In the first ever virtual awards ceremony for the 2021 Epigram Books Fiction Prize, Singaporean authors Meihan Boey and Sebastian Sim have been declared joint winners of the prize, the first time ever in the history of the Prize.
This historic win marks Meihan’s first with her story, The Formidable Miss Cassidy; while this is the second time Sebastian has been selected for the Prize, this time for his story And the Award Goes to Sally Bong! (following his 2017 win for The Riot Act). Both Sebastian and Meihan will receive S$15,000 each, with their books slated to be published in the second half of 2021.
“I want to thank the association of comic artists of Singapore whom I’ve worked with for over a decade, and this work was very much inspired by graphic novels and comics.
Meihan Boey’s The Formidable Miss Cassidy is set in the 1890s, where ladies’ companion Miss Lydia Cassidy arrives in Singapore to stay in a household haunted by a pontianak, taking the form of a historical comedy as she deals with a menagerie of momoks in her adventure, much to her excitement. “I am so amazed and honoured…it never occured to me that any literary award would want to read this historical horror comedy,” says Meihan. “I want to thank the association of comic artists of Singapore whom I’ve worked with for over a decade, and this work was very much inspired by graphic novels and comics. I’m happy everyone will finally get a chance to meet Miss Cassidy, who I’ve been working on for many years, and that you’ll enjoy her company.”
Meanwhile, And The Award Goes to Sally Bong! follows in the footsteps of Sim’s previous novel Let’s Give It Up For Gimme Lao!, this time following a woman born two years after Singapore’s independence, whose passion for sparking change fades over the decades as her move to push the envelope is rejected time and time again, and her kindness and generosity is eventually taken advantage of.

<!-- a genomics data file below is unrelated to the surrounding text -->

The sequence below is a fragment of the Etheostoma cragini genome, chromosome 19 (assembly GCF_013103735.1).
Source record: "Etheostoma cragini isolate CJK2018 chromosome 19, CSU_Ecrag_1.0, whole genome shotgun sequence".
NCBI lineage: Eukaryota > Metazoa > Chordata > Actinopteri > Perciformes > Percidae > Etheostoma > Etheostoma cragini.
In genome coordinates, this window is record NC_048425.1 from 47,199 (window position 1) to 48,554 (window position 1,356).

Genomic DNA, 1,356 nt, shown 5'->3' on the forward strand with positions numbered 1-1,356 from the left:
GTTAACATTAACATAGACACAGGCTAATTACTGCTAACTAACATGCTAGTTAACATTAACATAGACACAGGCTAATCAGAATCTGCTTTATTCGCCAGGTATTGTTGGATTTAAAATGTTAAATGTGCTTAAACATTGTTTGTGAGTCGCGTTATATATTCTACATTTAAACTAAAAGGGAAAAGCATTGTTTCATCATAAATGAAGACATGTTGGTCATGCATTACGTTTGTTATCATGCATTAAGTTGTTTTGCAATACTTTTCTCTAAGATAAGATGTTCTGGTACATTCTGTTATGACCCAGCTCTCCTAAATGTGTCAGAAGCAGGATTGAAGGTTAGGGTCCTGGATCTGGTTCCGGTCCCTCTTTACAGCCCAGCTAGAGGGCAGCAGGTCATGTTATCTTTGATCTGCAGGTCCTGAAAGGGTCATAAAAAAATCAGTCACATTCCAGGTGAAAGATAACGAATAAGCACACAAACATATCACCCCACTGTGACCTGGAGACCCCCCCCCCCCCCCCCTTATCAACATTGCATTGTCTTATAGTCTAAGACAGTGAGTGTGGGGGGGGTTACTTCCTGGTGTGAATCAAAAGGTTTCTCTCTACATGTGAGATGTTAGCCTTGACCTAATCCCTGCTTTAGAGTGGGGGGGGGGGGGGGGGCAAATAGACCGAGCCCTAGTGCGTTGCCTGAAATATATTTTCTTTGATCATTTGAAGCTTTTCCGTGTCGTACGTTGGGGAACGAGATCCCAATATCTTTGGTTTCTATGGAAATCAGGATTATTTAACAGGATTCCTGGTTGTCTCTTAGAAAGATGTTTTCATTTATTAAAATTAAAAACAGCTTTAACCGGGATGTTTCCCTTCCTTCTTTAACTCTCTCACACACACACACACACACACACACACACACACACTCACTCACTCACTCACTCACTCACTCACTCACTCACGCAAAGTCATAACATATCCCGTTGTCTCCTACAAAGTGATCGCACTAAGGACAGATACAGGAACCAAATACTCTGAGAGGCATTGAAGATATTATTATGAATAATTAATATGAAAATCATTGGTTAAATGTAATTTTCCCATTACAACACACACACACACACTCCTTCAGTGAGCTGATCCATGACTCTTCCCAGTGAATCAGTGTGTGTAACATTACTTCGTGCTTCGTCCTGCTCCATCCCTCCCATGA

“I am equal parts surprised and grateful,” says Sebastian Sim. “After the manuscript is submitted, power shifts away from the writer, and he can only hope someone out there recognises your work, and takes a gamble to publish your book if he thinks your work is worthy. I want to thank Edmund Wee, who has been a consistent, indefatigable champion of SingLit, and now ASEAN writing. And I’m glad to be published under the Epigram brand, as this book is a companion to Let’s Give It Up For Gimme Lao!, spanning across the same timeline within the same fictitious world, with characters crossing over, and for readers who enjoyed that book, promises an interesting read.”
The four other finalists—Wesley Leon Aroozoo (The Punkhawala and the Prostitute), Pallavi Gopinath Aney (Kopi, Puffs and Dreams), Daryl Qilin Yam (Lovelier, Lonelier) and H.Y. Yeang (Blue Sky Mansion)—took home S$5,000 each. Their books are also scheduled to be published in the second half of the year.
The jury’s debates were robust and honest. There was a consensus about some of the offerings, but by no means all. But in the end, we came to a decision, and I think it’s been a good decision.
The winners were decided by a panel of judges that included film producer Wahyuni Hadi; bestselling author Monica Lim; founder of the Gerakbudaya Bookshop in Penang, Gareth Richards; associate professor of English at Nanyang Technological University, Sim Wai Chew; and publisher and founder of Epigram Books, Edmund Wee. “The jury’s debates were robust and honest. There was a consensus about some of the offerings, but by no means all. But in the end, we came to a decision, and I think it’s been a good decision. So, congratulations to all the six shortlisted finalists. Each of you have put your best foot forward and should be proud of your efforts,” said Gareth.
The Epigram Books Fiction Prize was first started in 2015, and is awarded to previously unpublished novel-length manuscripts in English. It was initially only open to Singapore writers and with authors such as O Thiam Chin, Nuraliah Norasid, Sebastian Sim and Yeoh Jo-Ann winning the prize. In 2020, the Prize was opened up to Southeast Asian writers, with Malaysian writer Joshua Kam winning last year.